But how do I...

By Johan A.A. Nylander

... get the top hits from BLAST outfmt 6?

awkblast

Finding simple solutions for challenging problems always gives me a sense of joy and sometimes even relief: no need to spend a lot of time when you can solve it quickly, and then preferably with minimum code.

Arguably one of the most elegant solutions I’ve come across, is how to use the AWK programming language for extracting the top hits from the output of a blast search:

awk '!x[$1]++'

This expression might require some background and further explanations.

Background

If you work long enough in bioinformatics, sooner or later you will be faced with the need of “running blast locally” (or “run a stand-alone blast”). This simply mean that instead of doing your similarity search by uploading your query sequence to a web page (e.g. NBCI’s BLAST portal), you run your search algorithm locally on your own computer and using your own data base.

The main benefit from running searches locally is that you can taylor your data base to your needs, and also manipulate the output so it fits exactly in down stream computational work flows.

Dealing with the latter is perhaps also where you face the first obstacle. Instead of having the results packaged and displayed nicely in the web browser, you have to read (parse) potentially very large files and manipulate the output.

If we take the output from a blast search as our example, the format might look something like this:

Apa	PBF38905.1	92.115	279	22	0	2	838	48	326	0.0	518
Apa	PBF45636.1	92.115	279	22	0	2	838	48	326	0.0	518
Apa	PBG14713.1	92.115	279	22	0	2	838	48	326	0.0	518
[...]
Bpa	PDG94623.1	89.785	186	19	0	558	1	73	258	1.78e-115	325
Bpa	PDL27043.1	89.247	186	20	0	558	1	73	258	2.75e-115	325
Bpa	PDL27950.1	89.247	186	20	0	558	1	73	258	2.75e-115	325
[...]
Cpa	PIS68069.1	51.145	131	62	2	399	10	1	130	1.77e-43	142
Cpa	PIS68081.1	46.617	133	67	3	390	1	12	143	1.31e-37	127
Cpa	PCF98276.1	48.819	127	58	3	375	1	24	145	1.85e-34	118
[...]

This is “format 6” in blast, with tab separated columns in the default order 'qaccver saccver pident length mismatch gapopen qstart qend sstart send evalue bitscore'. Please see the BLAST+ Manual for further information.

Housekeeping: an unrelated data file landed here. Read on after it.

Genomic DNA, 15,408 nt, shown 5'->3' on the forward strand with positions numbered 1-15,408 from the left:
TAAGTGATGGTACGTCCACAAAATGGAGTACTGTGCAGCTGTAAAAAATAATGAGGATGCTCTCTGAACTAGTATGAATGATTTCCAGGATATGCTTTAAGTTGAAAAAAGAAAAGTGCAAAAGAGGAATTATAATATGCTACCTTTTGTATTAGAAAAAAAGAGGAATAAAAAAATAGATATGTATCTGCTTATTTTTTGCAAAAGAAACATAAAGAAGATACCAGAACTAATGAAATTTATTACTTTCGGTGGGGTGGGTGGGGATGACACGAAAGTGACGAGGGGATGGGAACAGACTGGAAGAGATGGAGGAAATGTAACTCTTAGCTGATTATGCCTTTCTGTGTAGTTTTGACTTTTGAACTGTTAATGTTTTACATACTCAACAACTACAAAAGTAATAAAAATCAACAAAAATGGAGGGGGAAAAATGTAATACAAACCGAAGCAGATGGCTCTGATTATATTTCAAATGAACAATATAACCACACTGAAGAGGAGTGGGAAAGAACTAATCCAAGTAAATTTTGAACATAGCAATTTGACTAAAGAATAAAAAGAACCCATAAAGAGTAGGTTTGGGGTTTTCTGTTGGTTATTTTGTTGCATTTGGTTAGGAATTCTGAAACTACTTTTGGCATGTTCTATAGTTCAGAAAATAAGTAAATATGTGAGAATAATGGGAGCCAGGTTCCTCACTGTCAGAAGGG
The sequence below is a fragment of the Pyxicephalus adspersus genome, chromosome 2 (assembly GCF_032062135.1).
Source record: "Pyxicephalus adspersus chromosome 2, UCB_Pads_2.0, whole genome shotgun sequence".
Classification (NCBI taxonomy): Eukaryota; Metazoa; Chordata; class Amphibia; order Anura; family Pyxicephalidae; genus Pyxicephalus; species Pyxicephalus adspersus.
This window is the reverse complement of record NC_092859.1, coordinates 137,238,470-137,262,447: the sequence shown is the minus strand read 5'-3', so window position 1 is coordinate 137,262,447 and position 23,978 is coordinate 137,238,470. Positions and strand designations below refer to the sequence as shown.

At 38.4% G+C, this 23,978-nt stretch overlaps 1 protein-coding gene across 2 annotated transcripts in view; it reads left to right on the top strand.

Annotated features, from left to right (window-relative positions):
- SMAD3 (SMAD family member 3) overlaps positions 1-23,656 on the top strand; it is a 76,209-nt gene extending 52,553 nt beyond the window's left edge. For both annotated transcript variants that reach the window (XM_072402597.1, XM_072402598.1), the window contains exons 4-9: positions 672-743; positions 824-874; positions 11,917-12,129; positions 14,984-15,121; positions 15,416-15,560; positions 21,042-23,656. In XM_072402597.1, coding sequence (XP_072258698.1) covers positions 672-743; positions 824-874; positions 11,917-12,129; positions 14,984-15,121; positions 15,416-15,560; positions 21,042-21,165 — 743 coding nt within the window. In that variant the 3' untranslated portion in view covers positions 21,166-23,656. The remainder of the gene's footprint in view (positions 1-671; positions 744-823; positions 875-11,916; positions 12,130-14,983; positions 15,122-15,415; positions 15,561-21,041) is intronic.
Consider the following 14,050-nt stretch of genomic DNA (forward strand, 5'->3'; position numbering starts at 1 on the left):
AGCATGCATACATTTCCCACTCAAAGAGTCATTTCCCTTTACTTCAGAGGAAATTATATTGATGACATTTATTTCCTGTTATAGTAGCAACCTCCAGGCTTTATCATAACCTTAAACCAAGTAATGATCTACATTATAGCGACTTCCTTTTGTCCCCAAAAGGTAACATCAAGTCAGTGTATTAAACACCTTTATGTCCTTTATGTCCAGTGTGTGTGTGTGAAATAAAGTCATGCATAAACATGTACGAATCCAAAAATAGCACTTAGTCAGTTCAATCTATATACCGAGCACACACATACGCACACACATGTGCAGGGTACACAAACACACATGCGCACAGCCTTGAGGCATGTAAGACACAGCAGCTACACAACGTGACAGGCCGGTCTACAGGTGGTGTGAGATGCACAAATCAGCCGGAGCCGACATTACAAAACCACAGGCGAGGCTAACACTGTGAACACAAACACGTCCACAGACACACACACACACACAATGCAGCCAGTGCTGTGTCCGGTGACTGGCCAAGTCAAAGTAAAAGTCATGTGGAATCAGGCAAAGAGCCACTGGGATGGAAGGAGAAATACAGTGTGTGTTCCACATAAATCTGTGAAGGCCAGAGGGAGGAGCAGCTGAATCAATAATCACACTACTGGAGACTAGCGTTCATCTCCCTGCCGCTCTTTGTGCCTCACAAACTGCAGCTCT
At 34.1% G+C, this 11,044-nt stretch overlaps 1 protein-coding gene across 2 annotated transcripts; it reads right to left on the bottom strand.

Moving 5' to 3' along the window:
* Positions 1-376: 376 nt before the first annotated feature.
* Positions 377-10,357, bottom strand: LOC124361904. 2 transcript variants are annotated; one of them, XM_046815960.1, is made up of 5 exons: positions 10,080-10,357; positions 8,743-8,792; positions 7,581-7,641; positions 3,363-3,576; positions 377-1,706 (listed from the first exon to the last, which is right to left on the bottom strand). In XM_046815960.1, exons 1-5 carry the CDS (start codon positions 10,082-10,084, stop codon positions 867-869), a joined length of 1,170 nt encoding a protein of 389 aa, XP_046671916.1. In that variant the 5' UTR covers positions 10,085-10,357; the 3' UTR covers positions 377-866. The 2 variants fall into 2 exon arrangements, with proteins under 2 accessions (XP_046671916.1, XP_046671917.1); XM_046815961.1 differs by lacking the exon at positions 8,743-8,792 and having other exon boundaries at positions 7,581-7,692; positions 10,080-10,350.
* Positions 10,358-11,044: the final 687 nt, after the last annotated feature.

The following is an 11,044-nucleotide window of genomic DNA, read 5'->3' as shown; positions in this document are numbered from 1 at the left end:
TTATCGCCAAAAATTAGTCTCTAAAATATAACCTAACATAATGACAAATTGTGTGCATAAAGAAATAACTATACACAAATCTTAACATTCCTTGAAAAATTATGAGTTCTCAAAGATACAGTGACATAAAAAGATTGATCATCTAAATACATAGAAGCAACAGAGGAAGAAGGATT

For each query (Apa, Bpa, Cpa in the example above), the best hits are given as the first line for each query, and then listed in descending order. Keeping a number of hits in the output will inform us about the variation around the best hit, and can be very useful. But if we were interested in extracting only the top hit per query (ignoring the rest), how can we do that?

Here is where the example using AWK can help. The program awk (listening to commands written in the language AWK) is probably the work horse when it comes to reading structured data and is ideal for this particular problem.

A break down of the code shows that the script (!x[$1]++) consists of a single statement:

“If we can not add to the value for an existing index (the index being the string in the first column), then print the line”

The central part is utilizing a data structure called an associative array (or dictionary/hash), which is the x[] in the script (the name x is arbitrarily chosen). This array is a list of associated values given as key-value pairs. If you know the key (or index), you can very quickly get the value. One feature of the array is that the keys are strings, and need to be unique, whereas the values can be the same, or different for different keys. If we already have a value, say 10, for a key k, we can increment that value by one by using the ++ operator as such: x[k]++. Now the value for k is 11.

Another great feature is that the array can grow easily. If we try to increment a value for a key (m) that is not presently in the array, by using x[m]++, the key is created and then incremented. The argument ! is a negation, so when we write !x[$1]++, we mean “if we cannot add to the value for an existing key”.

There are a number of built-in variables in awk, and perhaps most useful are the column numbers $1, $2, etc (until the last column $NF). For our problem, we are especially interested in what we have in column 1 ($1), since this is where we see the identity of the query.

The actual reading and printing is taken care of by awk itself. The program reads from standard in and prints to standard out by default, so we don’t have to add code in order to read or print the lines from our input.

So finally, in other words, “read the input from standard in line by line, and if we haven’t seen the string in column one before, print the line to standard out, otherwise not”.

And this is exactly what we want to achieve: we only want to print the line with the first occurrence of Apa in the first column, since that is the top hit!

More on column data and awk later…

:wq

Complete BLAST+ example

  1. Get the software. Here we will use BLAST+ as an example. On a Debian-based Linux system, installation is as easy as

     sudo apt install ncbi-blast+ 
    
  2. Get some data (fasta files db.fas, 252K, 500 seqs, query.fas, 8K, 6 seqs)

     wget https://gist.github.com/nylander/a044690c63494674d9b4fb30ba27762d/raw/db.fas
     wget https://gist.github.com/nylander/a044690c63494674d9b4fb30ba27762d/raw/query.fas
    
  3. Format the database

     makeblastdb -in db.fas -dbtype prot -parse_seqids
    
  4. Run a local blast search, saving output as “format 6” (tab separated, no headers). The blast suite of software allows you to decide the output fields. It might be time well spent to read up on how this is done so you can save your strength when parsing the output. See blastx -help and the Manual, Table C4 for description of options.

     blastx -query query.fas -db db.fas -out blast.out \
        -outfmt "6 qseqid sacc stitle evalue bitscore pident qseq sseq" \
        -max_target_seqs 10 \
        -query_gencode 11 \
        -num_threads 4
    
  5. Get the top hit per query

     awk '!x[$1]++' blast.out